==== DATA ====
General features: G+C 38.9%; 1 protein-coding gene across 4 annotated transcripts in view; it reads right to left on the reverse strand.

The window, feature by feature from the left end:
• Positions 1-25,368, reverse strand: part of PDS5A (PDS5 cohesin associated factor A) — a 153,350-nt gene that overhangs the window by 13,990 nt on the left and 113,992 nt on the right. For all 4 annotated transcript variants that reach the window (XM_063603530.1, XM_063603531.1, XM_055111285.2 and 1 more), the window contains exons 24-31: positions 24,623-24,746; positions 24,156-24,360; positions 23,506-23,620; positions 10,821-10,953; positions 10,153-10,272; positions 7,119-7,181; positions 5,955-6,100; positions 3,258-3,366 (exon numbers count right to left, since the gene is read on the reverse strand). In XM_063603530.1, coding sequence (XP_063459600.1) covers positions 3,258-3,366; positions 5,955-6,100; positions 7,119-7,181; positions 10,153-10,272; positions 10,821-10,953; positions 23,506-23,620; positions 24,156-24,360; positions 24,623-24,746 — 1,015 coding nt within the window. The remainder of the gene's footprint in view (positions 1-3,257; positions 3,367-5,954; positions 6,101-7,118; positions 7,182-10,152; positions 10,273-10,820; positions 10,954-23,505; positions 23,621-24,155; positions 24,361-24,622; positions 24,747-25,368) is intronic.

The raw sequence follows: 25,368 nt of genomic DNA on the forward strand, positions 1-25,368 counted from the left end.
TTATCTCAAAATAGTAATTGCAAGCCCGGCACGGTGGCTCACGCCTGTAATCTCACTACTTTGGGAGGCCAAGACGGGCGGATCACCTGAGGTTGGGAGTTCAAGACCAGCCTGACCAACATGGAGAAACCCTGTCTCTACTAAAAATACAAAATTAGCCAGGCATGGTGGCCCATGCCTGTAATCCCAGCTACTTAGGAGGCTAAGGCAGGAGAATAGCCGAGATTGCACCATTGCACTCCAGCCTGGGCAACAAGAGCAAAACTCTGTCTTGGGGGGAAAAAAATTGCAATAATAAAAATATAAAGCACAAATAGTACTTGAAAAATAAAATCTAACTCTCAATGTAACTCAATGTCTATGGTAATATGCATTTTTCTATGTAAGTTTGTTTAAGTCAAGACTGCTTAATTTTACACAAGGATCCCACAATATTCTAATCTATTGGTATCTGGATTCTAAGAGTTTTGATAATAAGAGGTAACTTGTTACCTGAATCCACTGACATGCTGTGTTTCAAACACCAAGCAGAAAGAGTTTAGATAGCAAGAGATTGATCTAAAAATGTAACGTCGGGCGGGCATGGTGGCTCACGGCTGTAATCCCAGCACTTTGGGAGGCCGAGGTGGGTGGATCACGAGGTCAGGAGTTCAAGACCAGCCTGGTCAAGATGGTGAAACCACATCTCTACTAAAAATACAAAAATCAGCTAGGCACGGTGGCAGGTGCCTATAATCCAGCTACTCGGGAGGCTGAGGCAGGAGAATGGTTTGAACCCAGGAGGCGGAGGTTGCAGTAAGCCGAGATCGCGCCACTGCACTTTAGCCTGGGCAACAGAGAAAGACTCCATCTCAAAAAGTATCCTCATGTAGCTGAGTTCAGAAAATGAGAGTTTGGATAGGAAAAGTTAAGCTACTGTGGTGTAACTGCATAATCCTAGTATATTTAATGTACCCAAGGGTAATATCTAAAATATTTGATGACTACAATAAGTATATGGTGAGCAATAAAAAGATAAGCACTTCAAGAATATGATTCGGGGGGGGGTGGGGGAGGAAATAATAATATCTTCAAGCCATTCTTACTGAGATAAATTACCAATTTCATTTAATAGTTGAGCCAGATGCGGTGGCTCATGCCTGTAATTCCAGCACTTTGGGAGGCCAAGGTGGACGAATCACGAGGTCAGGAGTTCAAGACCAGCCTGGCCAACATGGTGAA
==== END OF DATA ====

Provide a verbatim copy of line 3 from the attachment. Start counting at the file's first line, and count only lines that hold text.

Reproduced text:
• Positions 1-25,368, reverse strand: part of PDS5A (PDS5 cohesin associated factor A) — a 153,350-nt gene that overhangs the window by 13,990 nt on the left and 113,992 nt on the right. For all 4 annotated transcript variants that reach the window (XM_063603530.1, XM_063603531.1, XM_055111285.2 and 1 more), the window contains exons 24-31: positions 24,623-24,746; positions 24,156-24,360; positions 23,506-23,620; positions 10,821-10,953; positions 10,153-10,272; positions 7,119-7,181; positions 5,955-6,100; positions 3,258-3,366 (exon numbers count right to left, since the gene is read on the reverse strand). In XM_063603530.1, coding sequence (XP_063459600.1) covers positions 3,258-3,366; positions 5,955-6,100; positions 7,119-7,181; positions 10,153-10,272; positions 10,821-10,953; positions 23,506-23,620; positions 24,156-24,360; positions 24,623-24,746 — 1,015 coding nt within the window. The remainder of the gene's footprint in view (positions 1-3,257; positions 3,367-5,954; positions 6,101-7,118; positions 7,182-10,152; positions 10,273-10,820; positions 10,954-23,505; positions 23,621-24,155; positions 24,361-24,622; positions 24,747-25,368) is intronic.